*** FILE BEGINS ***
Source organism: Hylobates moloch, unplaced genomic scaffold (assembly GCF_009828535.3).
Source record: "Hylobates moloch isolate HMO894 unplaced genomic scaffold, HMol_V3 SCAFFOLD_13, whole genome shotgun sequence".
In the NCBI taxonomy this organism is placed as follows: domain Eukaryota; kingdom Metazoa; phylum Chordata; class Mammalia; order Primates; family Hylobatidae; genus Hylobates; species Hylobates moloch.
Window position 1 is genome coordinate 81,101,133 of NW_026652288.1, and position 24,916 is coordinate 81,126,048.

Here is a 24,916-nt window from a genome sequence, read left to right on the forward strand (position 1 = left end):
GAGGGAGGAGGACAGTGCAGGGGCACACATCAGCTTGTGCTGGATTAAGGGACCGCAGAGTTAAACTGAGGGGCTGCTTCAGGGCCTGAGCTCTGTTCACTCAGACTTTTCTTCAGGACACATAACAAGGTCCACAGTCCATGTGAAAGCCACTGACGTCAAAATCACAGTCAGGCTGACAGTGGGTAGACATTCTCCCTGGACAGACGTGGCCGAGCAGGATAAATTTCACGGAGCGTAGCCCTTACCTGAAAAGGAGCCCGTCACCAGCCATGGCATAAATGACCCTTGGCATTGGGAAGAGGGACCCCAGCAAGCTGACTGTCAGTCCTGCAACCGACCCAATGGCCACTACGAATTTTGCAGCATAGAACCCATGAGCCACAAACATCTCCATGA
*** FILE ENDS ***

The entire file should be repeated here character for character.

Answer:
Source organism: Hylobates moloch, unplaced genomic scaffold (assembly GCF_009828535.3).
Source record: "Hylobates moloch isolate HMO894 unplaced genomic scaffold, HMol_V3 SCAFFOLD_13, whole genome shotgun sequence".
In the NCBI taxonomy this organism is placed as follows: domain Eukaryota; kingdom Metazoa; phylum Chordata; class Mammalia; order Primates; family Hylobatidae; genus Hylobates; species Hylobates moloch.
Window position 1 is genome coordinate 81,101,133 of NW_026652288.1, and position 24,916 is coordinate 81,126,048.

Here is a 24,916-nt window from a genome sequence, read left to right on the forward strand (position 1 = left end):
GAGGGAGGAGGACAGTGCAGGGGCACACATCAGCTTGTGCTGGATTAAGGGACCGCAGAGTTAAACTGAGGGGCTGCTTCAGGGCCTGAGCTCTGTTCACTCAGACTTTTCTTCAGGACACATAACAAGGTCCACAGTCCATGTGAAAGCCACTGACGTCAAAATCACAGTCAGGCTGACAGTGGGTAGACATTCTCCCTGGACAGACGTGGCCGAGCAGGATAAATTTCACGGAGCGTAGCCCTTACCTGAAAAGGAGCCCGTCACCAGCCATGGCATAAATGACCCTTGGCATTGGGAAGAGGGACCCCAGCAAGCTGACTGTCAGTCCTGCAACCGACCCAATGGCCACTACGAATTTTGCAGCATAGAACCCATGAGCCACAAACATCTCCATGA